The first thing to think about when you embark on a social media strategy is: what are your goals? Think beyond just likes, comments and retweets (though these are important) and start thinking about converting your followers into customers. As you create these goals have in the back of your mind who your customer actually is. Perhaps even sit down and create 2 or 3 virtual customers and then think about what they would like to see in your feed. Make your goals attainable, you don’t have to sign up to all the social media channels all at once. Start with one or two accounts, get those going and then move onto another. As an example, a goal for Instagram could be: “We will share a picture 3 times a week that communicate the company ethos and would like a minimum of 30 likes and 5 comments per post.”
If you already have social media accounts, it’s also a good idea at this point to take a step back and take stock of the.
Are you achieving what you would like to achieve?
Are your followers matching up with your ideal virtual customers that you created? Who are your followers and how do your channels compare to those of your competitors?
Are there things your competitors do that you like and could do better?
What do you dislike about their feeds to ensure you don’t make the same mistakes?
TIP: It’s a great idea to visit this task throughout the year to make sure you are still on track.
Once you have all this information to hand what next? Well, you now know who your customer is, so it’s just a case of deciding which social media channels they frequent. Whilst in an ideal world it would be great to be seen everywhere, there is little point putting time and energy on a channel that is likely to give you little return. Remember: it’s better to use a few accounts well than stretch yourself too thin, trying to maintain a presence on too many platforms.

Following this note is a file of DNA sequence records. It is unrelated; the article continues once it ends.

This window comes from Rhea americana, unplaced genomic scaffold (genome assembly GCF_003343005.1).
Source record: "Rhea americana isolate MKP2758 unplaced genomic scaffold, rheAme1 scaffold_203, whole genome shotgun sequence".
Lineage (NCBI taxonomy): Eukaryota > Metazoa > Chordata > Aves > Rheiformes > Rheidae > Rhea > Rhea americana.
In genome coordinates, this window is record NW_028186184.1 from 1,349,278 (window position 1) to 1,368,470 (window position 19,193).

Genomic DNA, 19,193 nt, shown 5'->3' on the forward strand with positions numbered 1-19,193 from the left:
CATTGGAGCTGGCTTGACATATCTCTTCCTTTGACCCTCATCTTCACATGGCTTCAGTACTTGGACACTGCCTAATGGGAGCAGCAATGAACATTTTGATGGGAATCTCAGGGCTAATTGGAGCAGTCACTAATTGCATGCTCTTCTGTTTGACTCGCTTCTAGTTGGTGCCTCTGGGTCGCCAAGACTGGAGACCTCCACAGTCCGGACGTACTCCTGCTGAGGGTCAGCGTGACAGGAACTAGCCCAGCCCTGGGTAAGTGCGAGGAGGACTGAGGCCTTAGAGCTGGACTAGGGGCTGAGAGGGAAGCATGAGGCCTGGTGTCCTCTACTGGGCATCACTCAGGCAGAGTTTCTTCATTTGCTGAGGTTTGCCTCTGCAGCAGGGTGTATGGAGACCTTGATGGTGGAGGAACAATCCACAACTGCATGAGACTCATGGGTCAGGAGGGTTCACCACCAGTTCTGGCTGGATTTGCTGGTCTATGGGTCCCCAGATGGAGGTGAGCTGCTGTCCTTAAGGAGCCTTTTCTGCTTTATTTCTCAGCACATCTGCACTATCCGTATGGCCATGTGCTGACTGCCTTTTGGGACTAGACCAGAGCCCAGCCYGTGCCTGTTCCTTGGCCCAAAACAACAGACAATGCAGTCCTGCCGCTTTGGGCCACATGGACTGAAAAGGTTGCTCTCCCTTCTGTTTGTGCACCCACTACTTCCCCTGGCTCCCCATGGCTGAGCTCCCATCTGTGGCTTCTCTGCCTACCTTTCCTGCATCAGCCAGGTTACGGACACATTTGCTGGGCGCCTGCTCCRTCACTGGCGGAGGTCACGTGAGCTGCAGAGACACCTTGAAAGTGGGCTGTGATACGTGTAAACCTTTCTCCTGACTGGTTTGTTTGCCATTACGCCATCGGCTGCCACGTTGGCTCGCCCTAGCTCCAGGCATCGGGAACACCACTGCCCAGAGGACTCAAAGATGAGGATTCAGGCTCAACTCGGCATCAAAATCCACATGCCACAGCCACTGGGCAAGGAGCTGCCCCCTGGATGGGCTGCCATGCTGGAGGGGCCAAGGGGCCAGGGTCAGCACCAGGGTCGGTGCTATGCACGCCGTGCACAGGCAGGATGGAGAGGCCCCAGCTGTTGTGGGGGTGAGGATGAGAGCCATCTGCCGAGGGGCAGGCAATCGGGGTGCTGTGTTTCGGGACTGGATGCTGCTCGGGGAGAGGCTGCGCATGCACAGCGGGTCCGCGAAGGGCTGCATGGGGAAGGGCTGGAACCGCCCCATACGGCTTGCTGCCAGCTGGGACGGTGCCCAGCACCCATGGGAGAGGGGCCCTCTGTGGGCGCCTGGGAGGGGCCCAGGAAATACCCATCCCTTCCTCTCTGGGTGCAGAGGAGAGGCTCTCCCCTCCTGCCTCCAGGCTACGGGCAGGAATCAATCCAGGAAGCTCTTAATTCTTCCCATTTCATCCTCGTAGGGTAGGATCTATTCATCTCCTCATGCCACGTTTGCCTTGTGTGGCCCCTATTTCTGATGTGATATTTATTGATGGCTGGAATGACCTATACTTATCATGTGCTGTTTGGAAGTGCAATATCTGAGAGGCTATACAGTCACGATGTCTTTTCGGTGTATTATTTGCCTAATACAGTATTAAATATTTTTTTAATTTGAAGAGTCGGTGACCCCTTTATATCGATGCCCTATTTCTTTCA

Now you have decided on the best platforms for your brand, it’s time to allocate a task for each channel. Write down a short description or even just a sentence that sums up your specific goal. For instance, Facebook will be used to share ideas and content that relates to our industry. Think about your brand as a whole and use each channel to highlight the individual strengths of your business. You could use one to show your brands humorous side, if relevant, or the ethical side. The choices are endless but please ensure that when you put the channels together as a whole, that although they highlight individual strengths, they come together to reflect your brand in its entirety.
If at this point you are a little stumped for inspiration, and you’re not quite sure what kind of content and information will get you the most engagement, take a look at your competitors and see what they are taking about.
Which posts have the most engagement from their followers?
Take a look at their follower’s accounts too, what sort of content are they sharing and how do they phrase their messages. Strive to mimic your ideal customer’s style whilst reflecting your brand and learn their habits.
What do they share, when do they share it and why?
Use this information for creating a social media strategy that works for your brand and above all else, remember to have fun. After all, the clue is in the title, it’s all about being social, engaging with your audience and long term, as part of your overall branding strategy to convert them into loyal customers.
Written by Rachel Edmonds